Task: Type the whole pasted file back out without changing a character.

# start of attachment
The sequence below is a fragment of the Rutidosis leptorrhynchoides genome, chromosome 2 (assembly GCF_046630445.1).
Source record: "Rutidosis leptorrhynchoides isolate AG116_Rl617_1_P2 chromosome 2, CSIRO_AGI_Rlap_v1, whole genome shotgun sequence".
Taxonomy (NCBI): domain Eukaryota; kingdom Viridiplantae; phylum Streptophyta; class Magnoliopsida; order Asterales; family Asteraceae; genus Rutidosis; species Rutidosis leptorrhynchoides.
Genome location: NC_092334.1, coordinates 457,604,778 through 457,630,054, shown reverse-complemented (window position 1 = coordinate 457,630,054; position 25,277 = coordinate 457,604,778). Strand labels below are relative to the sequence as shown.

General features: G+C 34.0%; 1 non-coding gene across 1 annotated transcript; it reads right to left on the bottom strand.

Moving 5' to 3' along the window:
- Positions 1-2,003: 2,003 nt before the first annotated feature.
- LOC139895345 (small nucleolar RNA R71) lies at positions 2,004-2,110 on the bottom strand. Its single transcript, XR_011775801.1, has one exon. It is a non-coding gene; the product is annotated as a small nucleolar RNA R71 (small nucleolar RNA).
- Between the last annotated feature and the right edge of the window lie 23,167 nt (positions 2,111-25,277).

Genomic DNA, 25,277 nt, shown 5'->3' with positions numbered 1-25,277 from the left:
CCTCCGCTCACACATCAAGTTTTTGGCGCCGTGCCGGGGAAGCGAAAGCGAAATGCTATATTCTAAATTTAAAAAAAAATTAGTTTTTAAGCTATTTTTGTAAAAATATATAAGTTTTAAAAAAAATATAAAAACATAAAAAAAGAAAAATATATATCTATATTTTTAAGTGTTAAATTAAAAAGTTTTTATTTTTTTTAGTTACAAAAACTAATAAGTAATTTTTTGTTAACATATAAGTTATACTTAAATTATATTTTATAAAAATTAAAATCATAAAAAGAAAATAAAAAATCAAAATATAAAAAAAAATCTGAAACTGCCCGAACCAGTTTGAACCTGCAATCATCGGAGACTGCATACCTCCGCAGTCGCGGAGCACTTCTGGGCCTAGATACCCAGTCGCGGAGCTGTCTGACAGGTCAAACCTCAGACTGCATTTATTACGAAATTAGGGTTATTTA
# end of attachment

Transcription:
The sequence below is a fragment of the Rutidosis leptorrhynchoides genome, chromosome 2 (assembly GCF_046630445.1).
Source record: "Rutidosis leptorrhynchoides isolate AG116_Rl617_1_P2 chromosome 2, CSIRO_AGI_Rlap_v1, whole genome shotgun sequence".
Taxonomy (NCBI): domain Eukaryota; kingdom Viridiplantae; phylum Streptophyta; class Magnoliopsida; order Asterales; family Asteraceae; genus Rutidosis; species Rutidosis leptorrhynchoides.
Genome location: NC_092334.1, coordinates 457,604,778 through 457,630,054, shown reverse-complemented (window position 1 = coordinate 457,630,054; position 25,277 = coordinate 457,604,778). Strand labels below are relative to the sequence as shown.

General features: G+C 34.0%; 1 non-coding gene across 1 annotated transcript; it reads right to left on the bottom strand.

Moving 5' to 3' along the window:
- Positions 1-2,003: 2,003 nt before the first annotated feature.
- LOC139895345 (small nucleolar RNA R71) lies at positions 2,004-2,110 on the bottom strand. Its single transcript, XR_011775801.1, has one exon. It is a non-coding gene; the product is annotated as a small nucleolar RNA R71 (small nucleolar RNA).
- Between the last annotated feature and the right edge of the window lie 23,167 nt (positions 2,111-25,277).

Genomic DNA, 25,277 nt, shown 5'->3' with positions numbered 1-25,277 from the left:
CCTCCGCTCACACATCAAGTTTTTGGCGCCGTGCCGGGGAAGCGAAAGCGAAATGCTATATTCTAAATTTAAAAAAAAATTAGTTTTTAAGCTATTTTTGTAAAAATATATAAGTTTTAAAAAAAATATAAAAACATAAAAAAAGAAAAATATATATCTATATTTTTAAGTGTTAAATTAAAAAGTTTTTATTTTTTTTAGTTACAAAAACTAATAAGTAATTTTTTGTTAACATATAAGTTATACTTAAATTATATTTTATAAAAATTAAAATCATAAAAAGAAAATAAAAAATCAAAATATAAAAAAAAATCTGAAACTGCCCGAACCAGTTTGAACCTGCAATCATCGGAGACTGCATACCTCCGCAGTCGCGGAGCACTTCTGGGCCTAGATACCCAGTCGCGGAGCTGTCTGACAGGTCAAACCTCAGACTGCATTTATTACGAAATTAGGGTTATTTA